Originally posted on Beezy ‘s Facebook page, and shared with her permission.
This year I am teaching 7th and 8th grade English. There are about a dozen kids in each class, mixed in ability, but all eager and curious, and happy to see me each day. They have been learning English since first grade, but it is only in the last two years that conversational English has really been emphasized. English is one of two national languages in India, the other being Hindi. From first grade, the children learn English, Hindi and Tibetan.
The native language of these children is Monpa, a Tibetan dialect without a written form that has perhaps 50,000 remaining speakers. The children belong to the Monpa tribe, which lives in a relatively small area that is politically divided between India, Bhutan, and Chinese Tibet. Cultural preservation is emphasized at Jhamtse Gatsal, and the children are encouraged to speak in their native language outside of school time, as well as to sing Monpa songs and learn Monpa dances.
During school time, the intent is that all instruction and conversation be in English. This is not easy for the children or the teachers, but I see a remarkable difference in the ability and willingness of the children to speak in English now. English is very important for these children. All higher education in India is in English, government forms and communication are mostly in English—and Jhamtse Gatsal may always rely on volunteer, English speaking, teachers for some of its classes because its remote location makes it hard to attract and keep good teachers.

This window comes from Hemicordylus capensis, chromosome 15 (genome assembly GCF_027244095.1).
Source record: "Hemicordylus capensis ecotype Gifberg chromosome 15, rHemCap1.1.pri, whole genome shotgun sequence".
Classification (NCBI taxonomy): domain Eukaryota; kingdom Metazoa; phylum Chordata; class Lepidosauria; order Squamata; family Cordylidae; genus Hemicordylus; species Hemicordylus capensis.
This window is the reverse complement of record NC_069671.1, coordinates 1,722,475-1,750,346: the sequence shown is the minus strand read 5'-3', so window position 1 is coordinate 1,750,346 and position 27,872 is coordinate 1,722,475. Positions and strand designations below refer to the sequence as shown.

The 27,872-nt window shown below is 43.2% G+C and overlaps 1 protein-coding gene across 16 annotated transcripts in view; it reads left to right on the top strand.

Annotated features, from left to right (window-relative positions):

Volunteering at Jhamtse Gatsal is a wonderful experience! Living in this amazing, loving community, in gorgeous Himalayan surroundings for one or many months is often life-changing.